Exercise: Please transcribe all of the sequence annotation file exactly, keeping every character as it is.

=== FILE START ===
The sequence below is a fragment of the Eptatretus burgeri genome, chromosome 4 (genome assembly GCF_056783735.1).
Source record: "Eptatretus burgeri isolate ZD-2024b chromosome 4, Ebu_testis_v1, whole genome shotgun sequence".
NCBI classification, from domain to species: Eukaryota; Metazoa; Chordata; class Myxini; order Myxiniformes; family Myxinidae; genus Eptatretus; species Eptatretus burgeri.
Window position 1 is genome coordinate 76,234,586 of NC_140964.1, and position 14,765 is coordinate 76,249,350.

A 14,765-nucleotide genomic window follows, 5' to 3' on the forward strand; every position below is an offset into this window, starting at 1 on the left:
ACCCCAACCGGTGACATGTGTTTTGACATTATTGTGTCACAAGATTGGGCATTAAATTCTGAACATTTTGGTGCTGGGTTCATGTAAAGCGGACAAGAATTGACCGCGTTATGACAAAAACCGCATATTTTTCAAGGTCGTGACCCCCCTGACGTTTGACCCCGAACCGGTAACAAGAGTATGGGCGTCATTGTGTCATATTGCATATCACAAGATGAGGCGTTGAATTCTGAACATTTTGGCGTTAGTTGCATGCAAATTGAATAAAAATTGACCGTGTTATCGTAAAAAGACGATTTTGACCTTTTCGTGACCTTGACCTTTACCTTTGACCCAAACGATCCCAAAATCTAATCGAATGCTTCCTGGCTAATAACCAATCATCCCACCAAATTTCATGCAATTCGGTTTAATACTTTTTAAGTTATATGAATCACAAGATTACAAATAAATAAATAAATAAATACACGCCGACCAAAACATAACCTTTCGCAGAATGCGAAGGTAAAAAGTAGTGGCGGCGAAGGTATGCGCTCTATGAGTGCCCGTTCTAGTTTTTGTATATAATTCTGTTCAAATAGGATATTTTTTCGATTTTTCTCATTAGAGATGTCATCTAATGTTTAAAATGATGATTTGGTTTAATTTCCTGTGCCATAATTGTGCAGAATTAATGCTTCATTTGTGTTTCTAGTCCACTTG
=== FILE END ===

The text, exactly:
The sequence below is a fragment of the Eptatretus burgeri genome, chromosome 4 (genome assembly GCF_056783735.1).
Source record: "Eptatretus burgeri isolate ZD-2024b chromosome 4, Ebu_testis_v1, whole genome shotgun sequence".
NCBI classification, from domain to species: Eukaryota; Metazoa; Chordata; class Myxini; order Myxiniformes; family Myxinidae; genus Eptatretus; species Eptatretus burgeri.
Window position 1 is genome coordinate 76,234,586 of NC_140964.1, and position 14,765 is coordinate 76,249,350.

A 14,765-nucleotide genomic window follows, 5' to 3' on the forward strand; every position below is an offset into this window, starting at 1 on the left:
ACCCCAACCGGTGACATGTGTTTTGACATTATTGTGTCACAAGATTGGGCATTAAATTCTGAACATTTTGGTGCTGGGTTCATGTAAAGCGGACAAGAATTGACCGCGTTATGACAAAAACCGCATATTTTTCAAGGTCGTGACCCCCCTGACGTTTGACCCCGAACCGGTAACAAGAGTATGGGCGTCATTGTGTCATATTGCATATCACAAGATGAGGCGTTGAATTCTGAACATTTTGGCGTTAGTTGCATGCAAATTGAATAAAAATTGACCGTGTTATCGTAAAAAGACGATTTTGACCTTTTCGTGACCTTGACCTTTACCTTTGACCCAAACGATCCCAAAATCTAATCGAATGCTTCCTGGCTAATAACCAATCATCCCACCAAATTTCATGCAATTCGGTTTAATACTTTTTAAGTTATATGAATCACAAGATTACAAATAAATAAATAAATAAATACACGCCGACCAAAACATAACCTTTCGCAGAATGCGAAGGTAAAAAGTAGTGGCGGCGAAGGTATGCGCTCTATGAGTGCCCGTTCTAGTTTTTGTATATAATTCTGTTCAAATAGGATATTTTTTCGATTTTTCTCATTAGAGATGTCATCTAATGTTTAAAATGATGATTTGGTTTAATTTCCTGTGCCATAATTGTGCAGAATTAATGCTTCATTTGTGTTTCTAGTCCACTTG